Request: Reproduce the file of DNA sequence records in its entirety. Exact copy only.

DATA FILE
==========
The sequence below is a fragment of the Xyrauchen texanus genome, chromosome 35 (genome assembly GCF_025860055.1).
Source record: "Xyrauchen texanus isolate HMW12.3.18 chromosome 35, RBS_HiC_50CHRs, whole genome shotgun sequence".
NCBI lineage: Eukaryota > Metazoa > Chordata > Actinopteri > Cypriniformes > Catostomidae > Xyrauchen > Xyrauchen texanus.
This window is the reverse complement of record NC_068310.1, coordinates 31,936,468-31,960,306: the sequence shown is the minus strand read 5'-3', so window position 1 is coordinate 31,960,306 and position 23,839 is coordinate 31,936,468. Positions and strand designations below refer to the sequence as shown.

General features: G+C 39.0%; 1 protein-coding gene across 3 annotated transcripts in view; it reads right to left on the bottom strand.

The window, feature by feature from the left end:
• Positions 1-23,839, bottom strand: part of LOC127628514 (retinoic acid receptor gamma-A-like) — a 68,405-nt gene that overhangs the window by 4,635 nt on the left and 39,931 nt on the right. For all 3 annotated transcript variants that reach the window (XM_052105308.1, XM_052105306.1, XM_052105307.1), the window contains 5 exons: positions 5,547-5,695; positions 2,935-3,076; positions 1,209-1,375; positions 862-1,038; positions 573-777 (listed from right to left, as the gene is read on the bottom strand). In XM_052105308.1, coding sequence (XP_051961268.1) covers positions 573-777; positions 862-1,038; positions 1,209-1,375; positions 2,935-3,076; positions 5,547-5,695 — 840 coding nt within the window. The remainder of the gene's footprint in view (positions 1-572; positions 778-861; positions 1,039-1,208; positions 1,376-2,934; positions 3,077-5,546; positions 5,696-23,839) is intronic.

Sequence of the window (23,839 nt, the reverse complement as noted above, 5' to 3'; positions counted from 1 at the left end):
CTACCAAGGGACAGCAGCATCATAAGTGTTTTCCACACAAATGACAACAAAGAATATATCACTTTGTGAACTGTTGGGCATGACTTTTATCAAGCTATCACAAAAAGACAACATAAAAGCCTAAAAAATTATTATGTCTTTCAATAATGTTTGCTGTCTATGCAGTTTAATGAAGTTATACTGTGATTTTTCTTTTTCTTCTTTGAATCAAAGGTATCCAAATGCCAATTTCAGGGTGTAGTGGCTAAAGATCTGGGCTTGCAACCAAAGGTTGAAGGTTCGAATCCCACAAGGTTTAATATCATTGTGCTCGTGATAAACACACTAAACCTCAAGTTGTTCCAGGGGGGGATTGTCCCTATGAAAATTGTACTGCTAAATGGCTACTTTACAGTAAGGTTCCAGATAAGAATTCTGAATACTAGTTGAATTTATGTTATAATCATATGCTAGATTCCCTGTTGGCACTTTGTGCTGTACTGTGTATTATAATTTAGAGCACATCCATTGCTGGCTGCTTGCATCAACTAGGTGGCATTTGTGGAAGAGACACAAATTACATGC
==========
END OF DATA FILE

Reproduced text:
The sequence below is a fragment of the Xyrauchen texanus genome, chromosome 35 (genome assembly GCF_025860055.1).
Source record: "Xyrauchen texanus isolate HMW12.3.18 chromosome 35, RBS_HiC_50CHRs, whole genome shotgun sequence".
NCBI lineage: Eukaryota > Metazoa > Chordata > Actinopteri > Cypriniformes > Catostomidae > Xyrauchen > Xyrauchen texanus.
This window is the reverse complement of record NC_068310.1, coordinates 31,936,468-31,960,306: the sequence shown is the minus strand read 5'-3', so window position 1 is coordinate 31,960,306 and position 23,839 is coordinate 31,936,468. Positions and strand designations below refer to the sequence as shown.

General features: G+C 39.0%; 1 protein-coding gene across 3 annotated transcripts in view; it reads right to left on the bottom strand.

The window, feature by feature from the left end:
• Positions 1-23,839, bottom strand: part of LOC127628514 (retinoic acid receptor gamma-A-like) — a 68,405-nt gene that overhangs the window by 4,635 nt on the left and 39,931 nt on the right. For all 3 annotated transcript variants that reach the window (XM_052105308.1, XM_052105306.1, XM_052105307.1), the window contains 5 exons: positions 5,547-5,695; positions 2,935-3,076; positions 1,209-1,375; positions 862-1,038; positions 573-777 (listed from right to left, as the gene is read on the bottom strand). In XM_052105308.1, coding sequence (XP_051961268.1) covers positions 573-777; positions 862-1,038; positions 1,209-1,375; positions 2,935-3,076; positions 5,547-5,695 — 840 coding nt within the window. The remainder of the gene's footprint in view (positions 1-572; positions 778-861; positions 1,039-1,208; positions 1,376-2,934; positions 3,077-5,546; positions 5,696-23,839) is intronic.

Sequence of the window (23,839 nt, the reverse complement as noted above, 5' to 3'; positions counted from 1 at the left end):
CTACCAAGGGACAGCAGCATCATAAGTGTTTTCCACACAAATGACAACAAAGAATATATCACTTTGTGAACTGTTGGGCATGACTTTTATCAAGCTATCACAAAAAGACAACATAAAAGCCTAAAAAATTATTATGTCTTTCAATAATGTTTGCTGTCTATGCAGTTTAATGAAGTTATACTGTGATTTTTCTTTTTCTTCTTTGAATCAAAGGTATCCAAATGCCAATTTCAGGGTGTAGTGGCTAAAGATCTGGGCTTGCAACCAAAGGTTGAAGGTTCGAATCCCACAAGGTTTAATATCATTGTGCTCGTGATAAACACACTAAACCTCAAGTTGTTCCAGGGGGGGATTGTCCCTATGAAAATTGTACTGCTAAATGGCTACTTTACAGTAAGGTTCCAGATAAGAATTCTGAATACTAGTTGAATTTATGTTATAATCATATGCTAGATTCCCTGTTGGCACTTTGTGCTGTACTGTGTATTATAATTTAGAGCACATCCATTGCTGGCTGCTTGCATCAACTAGGTGGCATTTGTGGAAGAGACACAAATTACATGC